The Medical Imaging Laboratory deals with the processing of diagnostic images, allowing quantitative analysis of biological structures and processes in vivo, in the context of clinical and preclinical studies.
The areas of interest include:
- Development of novel techniques to segment and quantify anatomical structures and pathological lesions on diagnostic images in response to specific clinical needs
- Clinical validation of novel non-invasive imaging techniques to study physiology and pathophysiology
- Identification and validation of novel imaging biomarkers
- Investigation of morphologic and hemodynamic changes in different vascular districts and of hemodynamics role in vascular disease onset
Imaging of polycystic renal disease
This research line focuses on the development and application of novel techniques for the volumetric quantification and morphologic and functional characterisation of polycystic kidneys on diagnostic images acquired by computed tomography (CT) or magnetic resonance imaging (MRI). The Medical Imaging Laboratory is involved in several clinical studies aimed at studying the efficacy of novel therapies for polycystic renal disease. In the context of these studies, the Laboratory assesses the drug effect on the progression of renal and hepatic, total and cyst volumes. Over the years, several semi-automatic tools have been developed to quantify both total and cyst volumes. A new fibrotic tissue component has been identified on contrast-enhanced CT images, and this has been shown to associate with renal function decline. Next aim is to use non-contrast enhanced MRI to non-invasively characterise the fibrotic tissue component and identify novel imaging biomarkers with high sensitivity to disease progression since the earliest stages.
Magnetic resonance imaging to investigate renal pathophysiology
This research line focuses on the standardisation and clinical validation of novel non-contrast enhanced magnetic resonance imaging (MRI) techniques to investigate renal physiology and pathophysiology. The availability of novel magnetic resonance imaging techniques enables obtaining detailed information on renal structure and function during a single MRI acquisition session with no need for contrast media. However, acquisition and processing methods are heterogeneous among centres, making it difficult to compare results and to set ranges of normality. In the context of an international collaboration, the Medical Imaging Laboratory is actively involved in the standardisation of magnetic resonance imaging techniques, towards their clinical use for the management of patients with renal diseases. The Medical Imaging Laboratory is also involved in the identification and clinical validation of novel MRI biomarkers able to monitor disease progression since earliest stages and response to therapy, ultimately aiming to foster their clinical use.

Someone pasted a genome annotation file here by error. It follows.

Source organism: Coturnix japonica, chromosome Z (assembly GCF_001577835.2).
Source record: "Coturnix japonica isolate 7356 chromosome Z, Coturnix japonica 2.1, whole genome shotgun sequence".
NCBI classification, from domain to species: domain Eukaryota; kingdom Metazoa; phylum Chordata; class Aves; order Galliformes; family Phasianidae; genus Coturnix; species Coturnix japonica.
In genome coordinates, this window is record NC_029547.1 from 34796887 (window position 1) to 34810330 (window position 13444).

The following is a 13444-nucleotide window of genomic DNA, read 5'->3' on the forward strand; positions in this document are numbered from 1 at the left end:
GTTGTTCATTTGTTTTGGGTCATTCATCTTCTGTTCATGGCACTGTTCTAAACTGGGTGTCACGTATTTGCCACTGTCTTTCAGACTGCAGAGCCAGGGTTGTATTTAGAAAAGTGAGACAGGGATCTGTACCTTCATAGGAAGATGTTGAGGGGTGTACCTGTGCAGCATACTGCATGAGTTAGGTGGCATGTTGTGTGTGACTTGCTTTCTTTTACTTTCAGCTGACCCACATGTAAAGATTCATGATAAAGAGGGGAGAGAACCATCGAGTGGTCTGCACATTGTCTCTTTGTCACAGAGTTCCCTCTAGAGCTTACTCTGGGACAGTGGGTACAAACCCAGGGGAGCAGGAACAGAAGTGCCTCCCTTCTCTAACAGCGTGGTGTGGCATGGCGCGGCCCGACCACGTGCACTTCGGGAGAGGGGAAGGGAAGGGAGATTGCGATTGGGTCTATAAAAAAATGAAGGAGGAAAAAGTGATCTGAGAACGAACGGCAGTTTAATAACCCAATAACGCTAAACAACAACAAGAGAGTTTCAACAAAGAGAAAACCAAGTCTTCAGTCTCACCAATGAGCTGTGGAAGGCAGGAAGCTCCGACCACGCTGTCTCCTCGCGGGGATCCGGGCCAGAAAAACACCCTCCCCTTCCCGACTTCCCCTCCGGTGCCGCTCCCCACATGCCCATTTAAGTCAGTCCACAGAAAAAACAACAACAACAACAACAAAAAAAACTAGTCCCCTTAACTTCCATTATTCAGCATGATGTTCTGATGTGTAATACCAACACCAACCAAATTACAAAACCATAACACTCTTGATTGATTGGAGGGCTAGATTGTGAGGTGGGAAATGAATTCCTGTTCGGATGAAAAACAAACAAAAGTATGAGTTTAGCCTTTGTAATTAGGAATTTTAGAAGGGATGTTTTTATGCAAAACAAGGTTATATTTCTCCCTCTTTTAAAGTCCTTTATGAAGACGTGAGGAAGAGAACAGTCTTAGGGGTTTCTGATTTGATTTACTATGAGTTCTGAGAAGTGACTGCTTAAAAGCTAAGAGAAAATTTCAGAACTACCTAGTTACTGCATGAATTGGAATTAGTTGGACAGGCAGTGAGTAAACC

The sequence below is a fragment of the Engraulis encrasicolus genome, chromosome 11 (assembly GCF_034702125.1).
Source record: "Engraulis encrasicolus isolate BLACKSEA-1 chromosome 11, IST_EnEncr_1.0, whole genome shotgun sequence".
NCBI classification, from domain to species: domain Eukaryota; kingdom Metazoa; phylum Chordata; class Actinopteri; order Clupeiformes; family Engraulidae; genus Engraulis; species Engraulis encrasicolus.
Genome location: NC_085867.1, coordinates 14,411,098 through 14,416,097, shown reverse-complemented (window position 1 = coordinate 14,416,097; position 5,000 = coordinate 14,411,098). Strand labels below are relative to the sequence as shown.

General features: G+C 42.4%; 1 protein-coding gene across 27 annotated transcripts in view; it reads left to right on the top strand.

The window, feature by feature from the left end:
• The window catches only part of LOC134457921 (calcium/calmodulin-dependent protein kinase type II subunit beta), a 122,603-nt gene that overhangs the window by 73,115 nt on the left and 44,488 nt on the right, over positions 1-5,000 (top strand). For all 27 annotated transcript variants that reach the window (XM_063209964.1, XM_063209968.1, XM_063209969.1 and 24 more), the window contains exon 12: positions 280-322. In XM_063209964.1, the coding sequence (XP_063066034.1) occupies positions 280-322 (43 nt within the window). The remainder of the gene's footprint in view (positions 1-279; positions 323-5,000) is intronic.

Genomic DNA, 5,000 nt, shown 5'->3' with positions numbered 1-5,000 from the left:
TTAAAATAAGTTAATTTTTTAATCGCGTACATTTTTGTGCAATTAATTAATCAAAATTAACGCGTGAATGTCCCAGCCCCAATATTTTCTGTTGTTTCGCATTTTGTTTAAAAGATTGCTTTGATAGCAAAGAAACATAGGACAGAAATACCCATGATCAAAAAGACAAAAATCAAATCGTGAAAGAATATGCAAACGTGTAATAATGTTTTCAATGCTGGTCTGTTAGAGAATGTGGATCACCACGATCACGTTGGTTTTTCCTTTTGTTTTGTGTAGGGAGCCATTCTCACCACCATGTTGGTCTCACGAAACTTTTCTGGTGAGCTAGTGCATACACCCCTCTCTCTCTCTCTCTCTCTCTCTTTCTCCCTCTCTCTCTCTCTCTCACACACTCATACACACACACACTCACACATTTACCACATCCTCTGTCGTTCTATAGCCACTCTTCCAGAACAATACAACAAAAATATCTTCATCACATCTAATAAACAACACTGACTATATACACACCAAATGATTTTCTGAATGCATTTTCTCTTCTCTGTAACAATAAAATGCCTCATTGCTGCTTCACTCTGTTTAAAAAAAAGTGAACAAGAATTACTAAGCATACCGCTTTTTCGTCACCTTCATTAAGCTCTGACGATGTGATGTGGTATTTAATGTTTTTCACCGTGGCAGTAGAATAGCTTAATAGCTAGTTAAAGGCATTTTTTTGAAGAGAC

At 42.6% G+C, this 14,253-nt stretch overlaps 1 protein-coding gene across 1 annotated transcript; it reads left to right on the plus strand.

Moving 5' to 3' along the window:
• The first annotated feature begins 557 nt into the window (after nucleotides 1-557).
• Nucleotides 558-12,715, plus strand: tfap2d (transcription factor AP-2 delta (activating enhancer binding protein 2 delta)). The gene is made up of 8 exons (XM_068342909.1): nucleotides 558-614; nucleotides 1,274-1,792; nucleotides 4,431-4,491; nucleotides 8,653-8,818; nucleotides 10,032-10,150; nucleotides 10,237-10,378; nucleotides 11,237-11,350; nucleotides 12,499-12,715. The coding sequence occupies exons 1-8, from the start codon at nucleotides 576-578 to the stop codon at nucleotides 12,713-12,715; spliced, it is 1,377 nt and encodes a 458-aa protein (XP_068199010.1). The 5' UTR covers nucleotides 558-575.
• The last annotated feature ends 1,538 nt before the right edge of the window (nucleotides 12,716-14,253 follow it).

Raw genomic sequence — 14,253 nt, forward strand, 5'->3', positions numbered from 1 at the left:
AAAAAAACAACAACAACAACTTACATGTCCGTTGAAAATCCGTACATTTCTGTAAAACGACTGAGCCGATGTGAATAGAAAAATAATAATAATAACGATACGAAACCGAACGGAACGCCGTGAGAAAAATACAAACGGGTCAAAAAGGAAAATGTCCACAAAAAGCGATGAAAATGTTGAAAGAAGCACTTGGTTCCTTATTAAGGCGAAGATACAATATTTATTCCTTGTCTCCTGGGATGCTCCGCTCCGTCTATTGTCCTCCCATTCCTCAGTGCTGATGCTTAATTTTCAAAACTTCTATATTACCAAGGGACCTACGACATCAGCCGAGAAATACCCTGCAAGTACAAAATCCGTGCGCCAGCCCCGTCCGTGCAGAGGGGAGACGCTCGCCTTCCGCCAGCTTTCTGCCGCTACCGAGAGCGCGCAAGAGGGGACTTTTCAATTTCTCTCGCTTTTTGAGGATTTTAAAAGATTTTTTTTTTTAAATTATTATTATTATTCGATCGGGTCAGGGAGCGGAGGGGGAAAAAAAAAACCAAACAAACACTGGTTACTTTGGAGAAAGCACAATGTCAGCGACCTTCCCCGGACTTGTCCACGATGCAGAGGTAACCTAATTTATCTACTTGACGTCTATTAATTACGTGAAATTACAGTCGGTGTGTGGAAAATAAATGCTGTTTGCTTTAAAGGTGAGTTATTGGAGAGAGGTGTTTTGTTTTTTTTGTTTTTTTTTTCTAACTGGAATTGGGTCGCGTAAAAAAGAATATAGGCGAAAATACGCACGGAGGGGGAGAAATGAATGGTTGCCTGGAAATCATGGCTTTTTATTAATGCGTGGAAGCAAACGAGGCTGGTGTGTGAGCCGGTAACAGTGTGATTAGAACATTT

Imaging of the artero-venous fistula for haemodialysis
This research line focuses on the investigation of blood flow in the artero-venous fistula for haemodialysis. Novel medical imaging technologies and recent developments in computational fluid dynamic techniques allowed to accurately depict the hemodynamics in the vascular access at the individual patient level, based on ultrasound and magnetic resonance examinations. Moreover, morphologic analysis of three-dimensional patient-specific geometric models allowed to investigate morphologic changes occurring in the vessels over time, following the vascular access creation. Based on these achievements, the Laboratory of Medical Imaging currently aims to investigate the association between hemodynamic and morphologic changes leading to artero-venous fistula failure.
Imaging of the carotid bifurcation
This research line focuses on the investigation of blood flow in healthy and stenotic carotid bifurcations. The novel Vector Flow Imaging technique allows in-depth investigation of the hemodynamics in the carotid bifurcation by ultrasound. However, the technique still has to undergo a careful validation before entering the clinics. By comparing Vector Flow Imaging with computational fluid dynamic techniques currently in use at the Laboratory of Medical Imaging, we showed that Vector Flow Imaging can depict in detail blood flow instability in the vessels. We are currently involved in the optimisation and validation of the novel ultrasound technique to foster its future clinical adoption.
Thoracic and cerebral imaging in COVID-19 pathology
This research line focuses on the investigation of short- and long-term effects of COVID-19 pathology, both in the lungs and in the brain. The Medical Imaging Laboratory has recently developed an image processing technique to quantify lung involvement on CT images, to objectively assess lung damage severity and its evolution over time in COVID-19 survivors. The Medical Imaging Laboratory is also involved in the processing of multiparametric brain MR images, to assess brain damage and its evolution over time in COVID-19 survivors.
International Consensus on Cardiopulmonary Resuscitation.